The Newspaper Crisis

Being covered by people who have an interest in seeing newspapers fail?Say it isn’t so:

This
month, Time magazine, struggling for its own survival in the
hemorrhaging newsweekly marketplace, published a column on its Web site
titled “The 10 most endangered newspapers in America,” which hundreds
of news outlets around the world ran under the headline “What
newspapers will die in 2009?” complete with a list of soon-to-be-dead
newspapers. The trouble is that Time’s “report” appears to have been
created from pure speculation, with minimal reporting or research, by a
Time.com affiliate called 24/7 Wall St.

The Time piece roiled
the newspaper industry, sparking denials and rebuttals while driving
beaten-down newspaper company stocks even lower. Though 99 percent of
the people who read this premature obituary probably assumed it was
written by the professional journalists at Time magazine, it actually
was written by Douglas McIntyre, an editor at 24/7 Wall St., which,
according to its Web site, also runs a site called Volume Spike
Investor, whose self-described goal is to bring stock-market
speculators “five to 10 stock ideas per day in unusual trading activity
that we see in stock volume and in options activities. Many of these
stocks are among very active and very liquid stocks, yet we will always
aim to bring you key ideas in stocks that might not otherwise get
noticed.”

It’s
a sad day when Time, once one of the most trusted publications in
America, runs an unsubstantiated article on its Web site, without a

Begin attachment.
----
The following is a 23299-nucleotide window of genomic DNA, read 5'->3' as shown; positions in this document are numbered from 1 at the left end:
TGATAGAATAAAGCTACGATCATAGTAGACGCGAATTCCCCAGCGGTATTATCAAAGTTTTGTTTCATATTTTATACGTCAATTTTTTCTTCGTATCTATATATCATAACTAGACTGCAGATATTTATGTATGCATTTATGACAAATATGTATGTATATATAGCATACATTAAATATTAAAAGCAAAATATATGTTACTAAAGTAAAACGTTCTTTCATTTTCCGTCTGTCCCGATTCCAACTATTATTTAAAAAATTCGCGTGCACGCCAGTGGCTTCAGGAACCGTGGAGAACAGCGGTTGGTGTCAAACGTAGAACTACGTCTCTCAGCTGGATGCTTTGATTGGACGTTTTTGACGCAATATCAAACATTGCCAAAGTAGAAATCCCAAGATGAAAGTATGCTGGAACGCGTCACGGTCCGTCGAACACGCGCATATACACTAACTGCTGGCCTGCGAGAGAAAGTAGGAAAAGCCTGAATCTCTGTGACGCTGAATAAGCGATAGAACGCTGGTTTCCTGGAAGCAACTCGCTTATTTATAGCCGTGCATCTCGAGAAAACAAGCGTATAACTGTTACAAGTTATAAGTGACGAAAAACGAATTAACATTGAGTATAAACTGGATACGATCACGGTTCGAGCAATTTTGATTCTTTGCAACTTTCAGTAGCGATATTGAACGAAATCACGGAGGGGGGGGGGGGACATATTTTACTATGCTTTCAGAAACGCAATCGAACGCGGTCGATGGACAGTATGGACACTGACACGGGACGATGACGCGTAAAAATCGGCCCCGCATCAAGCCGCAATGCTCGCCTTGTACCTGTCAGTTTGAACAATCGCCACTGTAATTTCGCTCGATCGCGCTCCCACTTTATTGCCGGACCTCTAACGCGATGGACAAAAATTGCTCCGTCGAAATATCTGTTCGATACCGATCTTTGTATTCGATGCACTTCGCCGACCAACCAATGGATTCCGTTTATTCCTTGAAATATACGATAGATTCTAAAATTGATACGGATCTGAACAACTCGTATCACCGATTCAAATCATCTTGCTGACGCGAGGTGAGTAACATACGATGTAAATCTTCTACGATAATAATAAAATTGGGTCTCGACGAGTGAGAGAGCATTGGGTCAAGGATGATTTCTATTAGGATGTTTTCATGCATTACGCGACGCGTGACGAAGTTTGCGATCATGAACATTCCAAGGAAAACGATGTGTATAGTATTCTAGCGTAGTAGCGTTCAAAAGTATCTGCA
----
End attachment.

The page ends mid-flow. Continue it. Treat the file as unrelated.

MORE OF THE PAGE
single disclaimer, from Wall Street speculators who make their living
peddling tips to help day-traders jump in and out of distressed stocks.

So wait, I’m confused. Isn’t Time’s paper delivery method supposed to protect it from questionable ethical relationships and a lack of standards? And isn’t the Chicago Tribune’s status as a tree-derived media product supposed to prevent it from casting aspersions upon a piece simply because one site involved in the piece’s production owns another site that would love to drive a spike through newspapers’ foreheads if it made their stock indicators dance? I’m so confused, because I thought the ethical standards which were implanted like a chip in your head when you got your Official Journalism License sorted this kind of thing out for you. Maybe not.

A.

One thought on “The Newspaper Crisis

  1. I was chatting with the anonymous person behind the S-T’s Twitter account (God bless Twitter, incidentally), who was really pissed off about that. I shrugged it off, being at a troubled paper myself, but he or she made a good point: they’d gotten calls from advertisers about it. An important thing to remember when journalisiming: not everyone is terribly rational or numerate.
    Related: if I see people twittering another Forbes list or putting it in their free daily tabloids (“Chicago: The Third Most Ambivalent City in America”), I’m going to start coming for people’s laptops.

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